There's no doubt that we live today in the proverbial global village, where diverse cultures not only co-exist, but also overlap and intermingle. Through the Internet, 24-hour news bulletins, and affordable travel options, we are exposed on a daily basis to the lifestyles of other cultures. In the field of music alone, ethnic and cross-cultural projects have become so popular that formerly exclusive classical music publications are adding sections for reviews of "world music" and jazz. The boundaries between classical music, jazz, world music, and pop are breaking down, broadening the tastes and deepening the passions of music lovers who used to find themselves pigeon-holed into one category or another.
And yet we must also realize that musical interconnectedness is not a new phenomenon. Even in the 18th century, when travel by horse and carriage between Vienna and Constantinople could take weeks, people were curious about "foreign" cultures, and travellers disseminated their musical traditions in lands far from home. Turkish sultans, for example, sent national and military bands with their ambassadors to various European courts where the oriental flavour of their music making inspired "Western" composers.
For authentic Turkish instruments and for their profound knowledge of this area of performance practice, Concerto Köln turned to the musicologist and musician Vladimir Ivanoff and Sarband, the ensemble he founded to demonstrate the links between European music and the Islamic and Jewish musical cultures. Sarband's percussion instruments, including the timpani, Turkish crescent, davul (bass drum), and triangle, and their wonderful melody instruments, such as the kemânçe (bowed fiddle), the fascinating ney (a refined version of a shepherd's flute), and the kanûn (zither), add a distinctive spice and flair to the Turkish-flavoured works on this album.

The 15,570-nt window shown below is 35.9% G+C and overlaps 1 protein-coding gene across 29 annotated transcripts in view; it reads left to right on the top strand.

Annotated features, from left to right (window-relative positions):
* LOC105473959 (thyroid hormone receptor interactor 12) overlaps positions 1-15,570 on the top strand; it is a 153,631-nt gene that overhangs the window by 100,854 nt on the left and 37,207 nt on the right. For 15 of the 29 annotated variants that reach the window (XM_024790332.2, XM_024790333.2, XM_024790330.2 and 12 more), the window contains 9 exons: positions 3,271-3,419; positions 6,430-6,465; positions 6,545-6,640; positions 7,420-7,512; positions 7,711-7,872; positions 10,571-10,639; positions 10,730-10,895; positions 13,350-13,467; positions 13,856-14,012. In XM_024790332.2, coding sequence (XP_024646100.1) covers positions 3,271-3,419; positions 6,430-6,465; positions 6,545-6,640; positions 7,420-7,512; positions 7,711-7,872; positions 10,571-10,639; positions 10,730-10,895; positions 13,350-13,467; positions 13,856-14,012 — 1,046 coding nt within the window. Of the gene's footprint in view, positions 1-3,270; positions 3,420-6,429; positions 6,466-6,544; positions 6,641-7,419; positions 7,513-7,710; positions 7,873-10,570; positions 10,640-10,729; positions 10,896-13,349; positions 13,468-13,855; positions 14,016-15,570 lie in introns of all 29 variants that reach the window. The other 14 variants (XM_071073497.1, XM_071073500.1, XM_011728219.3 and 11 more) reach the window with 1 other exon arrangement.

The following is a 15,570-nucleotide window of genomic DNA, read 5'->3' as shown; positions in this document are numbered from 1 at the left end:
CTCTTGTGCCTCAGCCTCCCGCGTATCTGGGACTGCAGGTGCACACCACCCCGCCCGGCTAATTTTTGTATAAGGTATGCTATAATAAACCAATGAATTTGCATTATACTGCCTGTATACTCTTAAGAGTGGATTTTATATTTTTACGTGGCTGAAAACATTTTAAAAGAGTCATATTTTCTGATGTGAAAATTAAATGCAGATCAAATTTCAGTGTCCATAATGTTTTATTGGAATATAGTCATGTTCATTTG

In addition to Mozart's Die Entführung aus dem Serail, Dream of theOrientfeaturesexcerpts from Joseph Martin Kraus's opera Soliman II, whose cast of characters includes noble Turks, gallant dervishes, and seductive odalisques, the overture to Christoph Willibald Gluck'sLa Rencontre imprévue which combines a number of Turkish-military musical elements, and Franz Xaver Süssmayr's Sinfonia turchesca, which uses Turkish percussion to add a note of exoticism. In all these selections, the energetic and mesmerizing percussion sounds are provided by the members of Sarband.
Giovanni Battista Toderini's transcription of a Concerto turco is one of the few attempts to translate Turkish music into European idiom; it is fascinating to listen to this piece followed immediately by the traditional Turkish song Son yürük semā'ī on which it is based. The composer of the concerto has assimilated aspects of the Turkish idiom, but the original tune belongs unmistakably to another tradition altogether.
The instrumentalists of Sarband on their own perform the work by Zurnazen ÎbrâhîmAga and traditional Turkish pieces, as well as short improvisations (called taqsim in Turkish) that introduce the tonality and reflect the atmosphere of each piece. As a bonus, Sarband play taqsim before the "Western" works as well, lending them an authentic Turkish touch.
Whether audiences will respond to this programme as "early music" or "world music" remains to be seen, for it sits comfortably in both areas. What is certain is that Concerto Köln's performances never sit comfortably. They have been described as "rivetingly uncompromising" (Salzburger Nachrichten), "sparkling, lively, and loaded with energy" (Musik & Theater), filled with "imperious tones, thundering attacks, and diabolical precision, a hugely extensive range of nuances, marvellous and happy complicity between the instrumentalists" (Diapason), and "performed with evident enthusiasm and spirit" (Gramophone).